Living quarters. Deep inside the mountain.

    18-24 men in each room.

    Bathroom

    Showers. They had hot water.

    Entrance to the toilets - waterclosets.



    I believe the yellow shells are HE, and the blue AP. They weigh about 310KGs each. Range was around 40KMs. They could achieve an impressive rate of fire: 17 seconds between each round, more than 3 rounds a minute ( per barrel )!



































    Commanders position inside the turret. He fired the guns.


    Entrance to the turret.






    Hope you enjoyed the pictures!
    Last edited by PeterG; 08-05-2006 at 01:19 PM.

  2. #2
    Senior Member goat89's Avatar
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    Thats just wicked man. Good pics!

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    Banned user Kitsune's Avatar
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    A totem pole, made by a german soldier who was a woodcarver, who served at the battery.



    And some say the Germans would have no humor...

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    Junior Member BYE-DIE's Avatar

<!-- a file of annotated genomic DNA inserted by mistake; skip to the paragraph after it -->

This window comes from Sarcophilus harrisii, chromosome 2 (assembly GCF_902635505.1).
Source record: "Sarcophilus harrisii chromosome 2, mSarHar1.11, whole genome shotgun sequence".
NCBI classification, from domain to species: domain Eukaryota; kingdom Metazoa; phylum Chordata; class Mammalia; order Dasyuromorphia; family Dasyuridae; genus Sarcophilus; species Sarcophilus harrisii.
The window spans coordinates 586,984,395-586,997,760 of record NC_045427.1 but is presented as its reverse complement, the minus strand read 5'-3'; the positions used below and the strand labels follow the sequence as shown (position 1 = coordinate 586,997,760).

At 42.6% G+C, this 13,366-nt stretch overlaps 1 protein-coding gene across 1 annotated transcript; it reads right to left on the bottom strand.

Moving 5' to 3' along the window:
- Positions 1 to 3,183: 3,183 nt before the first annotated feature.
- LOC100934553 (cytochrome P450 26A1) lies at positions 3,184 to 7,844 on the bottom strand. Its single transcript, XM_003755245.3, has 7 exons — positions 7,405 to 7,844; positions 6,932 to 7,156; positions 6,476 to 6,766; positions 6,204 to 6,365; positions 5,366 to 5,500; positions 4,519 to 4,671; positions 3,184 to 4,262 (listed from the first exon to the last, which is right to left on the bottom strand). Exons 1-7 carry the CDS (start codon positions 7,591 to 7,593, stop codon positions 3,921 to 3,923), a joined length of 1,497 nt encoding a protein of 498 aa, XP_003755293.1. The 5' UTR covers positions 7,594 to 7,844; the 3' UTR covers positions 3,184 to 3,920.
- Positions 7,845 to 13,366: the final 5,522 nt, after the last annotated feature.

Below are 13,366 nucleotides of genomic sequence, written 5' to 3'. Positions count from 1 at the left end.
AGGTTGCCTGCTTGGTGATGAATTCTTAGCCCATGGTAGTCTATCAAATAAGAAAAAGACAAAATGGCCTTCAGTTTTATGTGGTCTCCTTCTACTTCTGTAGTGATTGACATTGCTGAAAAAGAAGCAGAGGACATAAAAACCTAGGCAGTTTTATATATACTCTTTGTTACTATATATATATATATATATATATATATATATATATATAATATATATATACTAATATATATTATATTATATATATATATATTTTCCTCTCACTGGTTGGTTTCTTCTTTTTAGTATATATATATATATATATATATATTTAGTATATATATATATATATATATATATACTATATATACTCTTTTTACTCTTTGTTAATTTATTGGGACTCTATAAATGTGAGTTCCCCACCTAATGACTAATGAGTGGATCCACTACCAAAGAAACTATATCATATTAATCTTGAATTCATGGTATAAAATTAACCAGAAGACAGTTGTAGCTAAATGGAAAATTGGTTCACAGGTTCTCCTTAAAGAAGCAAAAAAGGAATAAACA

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    nice pics. thank you peterg

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    Banned user Tiger75's Avatar
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    Awesome work............thank you

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    Top picspics of the facility. Bet the Brits would have paid you a mint for them in 1944!

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    Senior Member OldRecon's Avatar
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    Damned you beat me to it . Good pics.
    The gun turret as said came from the battle cruiser Gneisnau while docked in Kiel for repair, after mine dammage suffered during the channel dash of february 1942. A paradox of this being that the Brits had tried to bomb this ship for the good part of a year while it was docked much closer to Brittain in the French port of Brest.